Daniel Crouch Rare Books presents ‘Mapping London’ as part of the programme for Totally Thames
LONDON.- From the 4th — 14th September 2014 (preview 3rd September) the London-based dealer will host a pop-up selling exhibition at the Oxo Tower’s gallery@oxo, featuring some of the most important large-scale printed surveys of London ever produced – including ground-breaking maps of Georgian London, an exceptionally rare trade card map of Islington and a contemporary map of the bunkers and tunnels of subterranean London.
As well as featuring Braun and Hogenberg’s first ever printed map of London from 1574, the exhibition will also showcase an extremely rare map of London by Thomas Porter. Published in the 1650s during the reign of Oliver Cromwell, this map beautifully illustrates the role of the Thames as the backbone of a bustling and growing city; showing the grand houses, teeming wharves and traffic up and down the river. Only two other examples of this map are known: one in the British Library and one owned by the Society of Antiquaries.
The exhibition fittingly coincides with the 300th anniversary of George I’s coronation, and will include two iconic maps of Georgian London by master cartographer John Rocque. Rocque’s 8 and 16 sheet maps from 1750s are some of the earliest large scale maps of Georgian London ever produced. They were published after Rocque and his French Huguenot family painstakingly surveyed the city when they arrived in London in the 1730s.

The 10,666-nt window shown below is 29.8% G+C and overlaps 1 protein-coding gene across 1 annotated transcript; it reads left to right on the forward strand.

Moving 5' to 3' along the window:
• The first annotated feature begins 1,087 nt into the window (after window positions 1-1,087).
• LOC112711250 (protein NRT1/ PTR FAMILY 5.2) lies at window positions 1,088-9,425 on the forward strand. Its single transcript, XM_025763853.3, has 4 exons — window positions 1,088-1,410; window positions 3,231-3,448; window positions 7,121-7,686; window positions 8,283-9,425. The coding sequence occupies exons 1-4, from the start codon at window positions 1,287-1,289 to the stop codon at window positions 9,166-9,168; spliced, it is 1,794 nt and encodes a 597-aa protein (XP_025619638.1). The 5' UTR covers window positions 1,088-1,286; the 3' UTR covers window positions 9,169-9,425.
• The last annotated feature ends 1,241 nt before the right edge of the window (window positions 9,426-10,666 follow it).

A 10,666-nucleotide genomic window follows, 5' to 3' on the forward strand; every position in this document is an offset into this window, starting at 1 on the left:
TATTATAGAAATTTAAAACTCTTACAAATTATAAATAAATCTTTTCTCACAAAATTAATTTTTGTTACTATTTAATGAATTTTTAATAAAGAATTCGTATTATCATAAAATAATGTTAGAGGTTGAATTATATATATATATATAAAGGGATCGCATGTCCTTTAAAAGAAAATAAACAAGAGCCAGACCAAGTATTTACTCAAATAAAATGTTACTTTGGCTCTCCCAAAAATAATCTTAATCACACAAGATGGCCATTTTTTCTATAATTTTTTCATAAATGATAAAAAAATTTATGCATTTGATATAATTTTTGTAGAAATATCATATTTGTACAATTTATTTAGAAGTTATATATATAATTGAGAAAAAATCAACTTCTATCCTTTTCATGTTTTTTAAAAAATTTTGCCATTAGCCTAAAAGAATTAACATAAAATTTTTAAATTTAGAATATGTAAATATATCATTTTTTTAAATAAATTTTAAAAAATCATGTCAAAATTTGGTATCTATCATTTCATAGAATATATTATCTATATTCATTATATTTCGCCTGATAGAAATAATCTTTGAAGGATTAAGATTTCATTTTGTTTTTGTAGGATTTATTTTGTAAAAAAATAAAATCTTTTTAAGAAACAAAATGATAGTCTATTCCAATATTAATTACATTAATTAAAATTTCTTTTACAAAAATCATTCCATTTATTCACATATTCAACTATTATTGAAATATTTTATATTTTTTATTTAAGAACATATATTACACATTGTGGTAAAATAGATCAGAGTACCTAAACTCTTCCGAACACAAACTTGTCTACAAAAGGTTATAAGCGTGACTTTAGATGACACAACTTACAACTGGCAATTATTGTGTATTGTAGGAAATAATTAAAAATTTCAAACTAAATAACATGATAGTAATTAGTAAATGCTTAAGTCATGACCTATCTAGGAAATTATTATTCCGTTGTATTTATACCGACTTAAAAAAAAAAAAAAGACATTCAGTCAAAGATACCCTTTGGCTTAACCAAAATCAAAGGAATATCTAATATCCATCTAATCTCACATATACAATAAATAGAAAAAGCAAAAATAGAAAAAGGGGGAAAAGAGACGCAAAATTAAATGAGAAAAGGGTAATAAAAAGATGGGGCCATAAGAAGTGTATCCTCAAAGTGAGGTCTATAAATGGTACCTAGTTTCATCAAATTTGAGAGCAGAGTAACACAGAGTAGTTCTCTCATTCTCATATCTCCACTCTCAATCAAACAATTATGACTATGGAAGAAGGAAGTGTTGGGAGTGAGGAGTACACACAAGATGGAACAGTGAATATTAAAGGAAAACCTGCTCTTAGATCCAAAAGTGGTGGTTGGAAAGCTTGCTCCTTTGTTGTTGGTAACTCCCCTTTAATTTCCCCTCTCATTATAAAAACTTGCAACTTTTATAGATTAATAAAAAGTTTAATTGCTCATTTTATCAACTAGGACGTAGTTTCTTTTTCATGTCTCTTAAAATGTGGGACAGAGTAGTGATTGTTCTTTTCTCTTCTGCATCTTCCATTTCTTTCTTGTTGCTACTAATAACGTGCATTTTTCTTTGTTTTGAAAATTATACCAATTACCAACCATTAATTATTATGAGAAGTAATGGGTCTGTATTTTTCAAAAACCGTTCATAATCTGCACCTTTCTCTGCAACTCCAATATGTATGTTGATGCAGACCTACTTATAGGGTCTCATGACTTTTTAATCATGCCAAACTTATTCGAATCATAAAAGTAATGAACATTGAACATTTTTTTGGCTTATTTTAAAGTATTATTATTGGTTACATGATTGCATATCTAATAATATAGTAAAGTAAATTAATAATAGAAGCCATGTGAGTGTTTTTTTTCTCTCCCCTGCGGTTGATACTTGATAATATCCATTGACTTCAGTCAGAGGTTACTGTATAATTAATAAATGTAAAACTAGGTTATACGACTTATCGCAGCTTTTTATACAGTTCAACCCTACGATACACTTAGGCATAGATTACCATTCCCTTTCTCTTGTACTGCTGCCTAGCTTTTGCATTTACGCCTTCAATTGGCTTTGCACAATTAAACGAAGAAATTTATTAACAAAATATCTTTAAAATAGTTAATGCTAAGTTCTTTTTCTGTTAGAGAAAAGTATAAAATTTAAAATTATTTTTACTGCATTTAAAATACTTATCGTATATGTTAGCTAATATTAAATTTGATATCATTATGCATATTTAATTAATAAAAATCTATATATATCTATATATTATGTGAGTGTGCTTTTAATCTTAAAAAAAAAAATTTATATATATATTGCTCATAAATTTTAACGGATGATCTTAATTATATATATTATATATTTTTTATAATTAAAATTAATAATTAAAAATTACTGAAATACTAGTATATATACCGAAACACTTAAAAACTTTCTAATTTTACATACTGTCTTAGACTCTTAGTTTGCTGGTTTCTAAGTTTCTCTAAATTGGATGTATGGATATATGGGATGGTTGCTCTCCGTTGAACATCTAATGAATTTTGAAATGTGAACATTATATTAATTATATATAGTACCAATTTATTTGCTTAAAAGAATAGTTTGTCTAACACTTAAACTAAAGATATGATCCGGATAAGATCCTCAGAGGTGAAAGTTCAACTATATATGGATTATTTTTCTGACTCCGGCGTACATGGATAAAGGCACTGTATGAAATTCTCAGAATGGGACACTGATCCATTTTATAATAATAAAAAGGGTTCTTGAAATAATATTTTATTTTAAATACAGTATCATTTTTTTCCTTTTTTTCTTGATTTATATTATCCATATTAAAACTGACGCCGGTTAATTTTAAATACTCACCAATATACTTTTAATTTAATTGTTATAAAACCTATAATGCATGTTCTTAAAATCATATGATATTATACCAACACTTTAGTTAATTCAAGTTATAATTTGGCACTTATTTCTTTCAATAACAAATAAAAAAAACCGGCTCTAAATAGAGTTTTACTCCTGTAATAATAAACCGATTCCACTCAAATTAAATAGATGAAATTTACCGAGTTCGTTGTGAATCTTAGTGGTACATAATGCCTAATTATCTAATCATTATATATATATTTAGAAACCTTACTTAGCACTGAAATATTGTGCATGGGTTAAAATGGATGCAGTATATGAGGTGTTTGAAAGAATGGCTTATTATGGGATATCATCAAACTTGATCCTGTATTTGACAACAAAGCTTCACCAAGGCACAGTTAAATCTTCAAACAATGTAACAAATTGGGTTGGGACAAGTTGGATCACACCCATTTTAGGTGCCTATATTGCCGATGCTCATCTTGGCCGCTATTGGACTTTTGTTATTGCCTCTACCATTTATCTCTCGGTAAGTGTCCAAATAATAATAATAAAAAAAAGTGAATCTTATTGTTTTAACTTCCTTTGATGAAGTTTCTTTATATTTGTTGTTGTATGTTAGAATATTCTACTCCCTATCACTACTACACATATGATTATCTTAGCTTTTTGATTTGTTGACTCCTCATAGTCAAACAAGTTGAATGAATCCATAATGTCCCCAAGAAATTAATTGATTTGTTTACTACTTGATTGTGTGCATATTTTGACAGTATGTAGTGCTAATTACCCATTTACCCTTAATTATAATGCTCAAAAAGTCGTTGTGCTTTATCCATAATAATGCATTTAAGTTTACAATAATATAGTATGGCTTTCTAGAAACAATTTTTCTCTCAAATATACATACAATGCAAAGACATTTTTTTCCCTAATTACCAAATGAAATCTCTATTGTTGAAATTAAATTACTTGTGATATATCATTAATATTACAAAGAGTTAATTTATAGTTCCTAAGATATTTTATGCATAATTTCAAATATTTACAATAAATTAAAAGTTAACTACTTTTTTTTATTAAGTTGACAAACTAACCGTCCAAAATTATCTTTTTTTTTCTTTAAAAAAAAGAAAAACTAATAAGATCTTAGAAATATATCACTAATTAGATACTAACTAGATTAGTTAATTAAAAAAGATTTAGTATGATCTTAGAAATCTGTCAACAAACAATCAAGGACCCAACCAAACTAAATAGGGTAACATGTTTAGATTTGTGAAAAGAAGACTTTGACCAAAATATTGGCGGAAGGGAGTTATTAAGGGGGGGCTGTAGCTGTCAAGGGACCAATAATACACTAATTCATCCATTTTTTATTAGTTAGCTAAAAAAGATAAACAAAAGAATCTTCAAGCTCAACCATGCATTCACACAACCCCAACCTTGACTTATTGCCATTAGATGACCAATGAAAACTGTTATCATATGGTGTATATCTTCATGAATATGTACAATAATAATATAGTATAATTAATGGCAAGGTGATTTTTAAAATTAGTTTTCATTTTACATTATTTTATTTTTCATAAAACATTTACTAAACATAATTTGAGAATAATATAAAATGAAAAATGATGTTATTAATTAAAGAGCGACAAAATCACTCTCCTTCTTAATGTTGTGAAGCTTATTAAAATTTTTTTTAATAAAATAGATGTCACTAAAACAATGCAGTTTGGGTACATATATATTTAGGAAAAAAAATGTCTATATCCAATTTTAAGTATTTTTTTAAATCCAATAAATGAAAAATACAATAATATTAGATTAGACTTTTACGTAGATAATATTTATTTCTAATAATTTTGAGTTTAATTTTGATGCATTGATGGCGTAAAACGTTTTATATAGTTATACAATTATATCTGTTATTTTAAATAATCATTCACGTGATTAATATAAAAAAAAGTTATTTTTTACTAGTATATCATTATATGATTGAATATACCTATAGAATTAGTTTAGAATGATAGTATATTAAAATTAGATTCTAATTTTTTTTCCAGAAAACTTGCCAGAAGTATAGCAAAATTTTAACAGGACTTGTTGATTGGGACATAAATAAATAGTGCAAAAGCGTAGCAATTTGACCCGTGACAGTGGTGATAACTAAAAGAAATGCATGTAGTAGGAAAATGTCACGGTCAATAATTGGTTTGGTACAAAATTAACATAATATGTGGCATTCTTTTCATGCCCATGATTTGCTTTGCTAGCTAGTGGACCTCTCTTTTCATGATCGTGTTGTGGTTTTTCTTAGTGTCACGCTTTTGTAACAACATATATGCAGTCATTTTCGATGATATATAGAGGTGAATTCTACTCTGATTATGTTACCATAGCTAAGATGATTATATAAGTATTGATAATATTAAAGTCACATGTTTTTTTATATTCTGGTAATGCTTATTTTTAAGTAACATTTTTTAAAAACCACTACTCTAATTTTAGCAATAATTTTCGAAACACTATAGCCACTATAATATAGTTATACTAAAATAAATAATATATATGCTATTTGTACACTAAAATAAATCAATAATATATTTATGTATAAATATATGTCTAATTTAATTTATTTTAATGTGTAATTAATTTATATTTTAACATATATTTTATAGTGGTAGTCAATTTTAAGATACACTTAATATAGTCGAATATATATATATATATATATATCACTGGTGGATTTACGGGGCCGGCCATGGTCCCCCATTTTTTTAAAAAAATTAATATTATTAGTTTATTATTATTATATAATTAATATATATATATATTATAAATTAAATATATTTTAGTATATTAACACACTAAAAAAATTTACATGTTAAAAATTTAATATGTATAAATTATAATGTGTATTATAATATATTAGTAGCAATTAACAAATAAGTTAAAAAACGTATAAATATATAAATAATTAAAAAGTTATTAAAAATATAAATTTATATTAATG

From the largest to one of the smallest – the above trade card map will be of special interest to North Londoners as it shows the village of Islington as it was at the turn of the 19th century. Produced by the firm of Benjamin Baker, in Lower Street Islington, this card would have advertised the firm’s services as map and chart engravers. At the time, they were considered “the best topographical engravers in all of Europe” and this meticulously detailed card is testament to their skill.
As the exhibition charts the Thames’ history, it also features London maps from the present day. Contemporary cartographer artist Stephen Walter has painstakingly charted the buried rivers, Tube lines, bunkers, sewers, government tunnels and other subterranean secrets of London, including mysterious and underworld elements, such as unsolved murders, ley lines and pagan burial sites. This map was specially commissioned by the London Transport Museum to coincide with the 150th anniversary of the London Underground.
Mapping London will contribute to the diverse programme of events celebrating the river as part of Totally Thames, which runs from the 1st — 30th September 2014. This is London’s only river- focused, multi-arts festival and the largest of its kind in the world, promoting activities that reach up to the source of the Thames and down to its mouth. It is supported by Arts Council England, the Mayor of London, London First and many other sponsors and supporters.
Daniel Crouch stated “We are delighted to be taking part in Totally Thames and hope our ‘Mapping London’ exhibition will interest visitors and show them more of the history of London’s great waterway.”
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